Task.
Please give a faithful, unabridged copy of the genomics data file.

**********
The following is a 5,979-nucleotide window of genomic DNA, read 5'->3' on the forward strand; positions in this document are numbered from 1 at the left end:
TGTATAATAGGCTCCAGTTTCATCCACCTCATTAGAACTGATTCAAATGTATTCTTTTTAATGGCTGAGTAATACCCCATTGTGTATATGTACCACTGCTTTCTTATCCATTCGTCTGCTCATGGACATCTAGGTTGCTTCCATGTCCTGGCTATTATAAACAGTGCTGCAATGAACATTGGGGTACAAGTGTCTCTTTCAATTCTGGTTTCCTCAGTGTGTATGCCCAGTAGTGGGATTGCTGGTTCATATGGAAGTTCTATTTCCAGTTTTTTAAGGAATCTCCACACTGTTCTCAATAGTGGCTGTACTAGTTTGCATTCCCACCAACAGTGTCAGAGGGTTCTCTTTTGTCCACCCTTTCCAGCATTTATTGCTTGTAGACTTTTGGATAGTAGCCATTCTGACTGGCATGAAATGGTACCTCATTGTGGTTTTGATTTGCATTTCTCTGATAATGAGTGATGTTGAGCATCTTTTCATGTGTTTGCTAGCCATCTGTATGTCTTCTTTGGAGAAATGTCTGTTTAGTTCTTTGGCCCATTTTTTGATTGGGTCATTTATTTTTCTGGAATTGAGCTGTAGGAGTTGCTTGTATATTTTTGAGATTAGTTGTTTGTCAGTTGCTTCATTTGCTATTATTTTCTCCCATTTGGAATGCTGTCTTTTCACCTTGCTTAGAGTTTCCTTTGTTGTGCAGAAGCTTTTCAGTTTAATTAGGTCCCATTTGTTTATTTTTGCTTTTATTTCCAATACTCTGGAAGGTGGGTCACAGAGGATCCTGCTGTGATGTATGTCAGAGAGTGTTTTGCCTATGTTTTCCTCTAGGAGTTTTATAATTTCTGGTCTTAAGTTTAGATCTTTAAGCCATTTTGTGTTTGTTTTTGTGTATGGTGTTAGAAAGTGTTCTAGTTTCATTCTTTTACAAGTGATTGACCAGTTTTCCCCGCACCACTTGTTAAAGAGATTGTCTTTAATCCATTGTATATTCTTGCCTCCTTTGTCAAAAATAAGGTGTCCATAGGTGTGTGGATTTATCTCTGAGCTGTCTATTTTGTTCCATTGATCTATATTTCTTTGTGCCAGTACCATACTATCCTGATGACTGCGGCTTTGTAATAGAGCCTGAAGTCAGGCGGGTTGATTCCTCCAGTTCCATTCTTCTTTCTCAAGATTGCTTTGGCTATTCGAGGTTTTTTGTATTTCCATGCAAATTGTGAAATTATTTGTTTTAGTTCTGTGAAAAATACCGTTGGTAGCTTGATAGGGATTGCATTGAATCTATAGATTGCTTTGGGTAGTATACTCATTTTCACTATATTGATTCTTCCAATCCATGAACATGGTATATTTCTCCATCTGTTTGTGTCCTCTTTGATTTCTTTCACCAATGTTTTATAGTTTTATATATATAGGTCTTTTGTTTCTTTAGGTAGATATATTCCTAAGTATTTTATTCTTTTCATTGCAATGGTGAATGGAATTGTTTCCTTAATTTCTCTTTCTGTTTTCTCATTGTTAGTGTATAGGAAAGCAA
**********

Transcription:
The following is a 5,979-nucleotide window of genomic DNA, read 5'->3' on the forward strand; positions in this document are numbered from 1 at the left end:
TGTATAATAGGCTCCAGTTTCATCCACCTCATTAGAACTGATTCAAATGTATTCTTTTTAATGGCTGAGTAATACCCCATTGTGTATATGTACCACTGCTTTCTTATCCATTCGTCTGCTCATGGACATCTAGGTTGCTTCCATGTCCTGGCTATTATAAACAGTGCTGCAATGAACATTGGGGTACAAGTGTCTCTTTCAATTCTGGTTTCCTCAGTGTGTATGCCCAGTAGTGGGATTGCTGGTTCATATGGAAGTTCTATTTCCAGTTTTTTAAGGAATCTCCACACTGTTCTCAATAGTGGCTGTACTAGTTTGCATTCCCACCAACAGTGTCAGAGGGTTCTCTTTTGTCCACCCTTTCCAGCATTTATTGCTTGTAGACTTTTGGATAGTAGCCATTCTGACTGGCATGAAATGGTACCTCATTGTGGTTTTGATTTGCATTTCTCTGATAATGAGTGATGTTGAGCATCTTTTCATGTGTTTGCTAGCCATCTGTATGTCTTCTTTGGAGAAATGTCTGTTTAGTTCTTTGGCCCATTTTTTGATTGGGTCATTTATTTTTCTGGAATTGAGCTGTAGGAGTTGCTTGTATATTTTTGAGATTAGTTGTTTGTCAGTTGCTTCATTTGCTATTATTTTCTCCCATTTGGAATGCTGTCTTTTCACCTTGCTTAGAGTTTCCTTTGTTGTGCAGAAGCTTTTCAGTTTAATTAGGTCCCATTTGTTTATTTTTGCTTTTATTTCCAATACTCTGGAAGGTGGGTCACAGAGGATCCTGCTGTGATGTATGTCAGAGAGTGTTTTGCCTATGTTTTCCTCTAGGAGTTTTATAATTTCTGGTCTTAAGTTTAGATCTTTAAGCCATTTTGTGTTTGTTTTTGTGTATGGTGTTAGAAAGTGTTCTAGTTTCATTCTTTTACAAGTGATTGACCAGTTTTCCCCGCACCACTTGTTAAAGAGATTGTCTTTAATCCATTGTATATTCTTGCCTCCTTTGTCAAAAATAAGGTGTCCATAGGTGTGTGGATTTATCTCTGAGCTGTCTATTTTGTTCCATTGATCTATATTTCTTTGTGCCAGTACCATACTATCCTGATGACTGCGGCTTTGTAATAGAGCCTGAAGTCAGGCGGGTTGATTCCTCCAGTTCCATTCTTCTTTCTCAAGATTGCTTTGGCTATTCGAGGTTTTTTGTATTTCCATGCAAATTGTGAAATTATTTGTTTTAGTTCTGTGAAAAATACCGTTGGTAGCTTGATAGGGATTGCATTGAATCTATAGATTGCTTTGGGTAGTATACTCATTTTCACTATATTGATTCTTCCAATCCATGAACATGGTATATTTCTCCATCTGTTTGTGTCCTCTTTGATTTCTTTCACCAATGTTTTATAGTTTTATATATATAGGTCTTTTGTTTCTTTAGGTAGATATATTCCTAAGTATTTTATTCTTTTCATTGCAATGGTGAATGGAATTGTTTCCTTAATTTCTCTTTCTGTTTTCTCATTGTTAGTGTATAGGAAAGCAA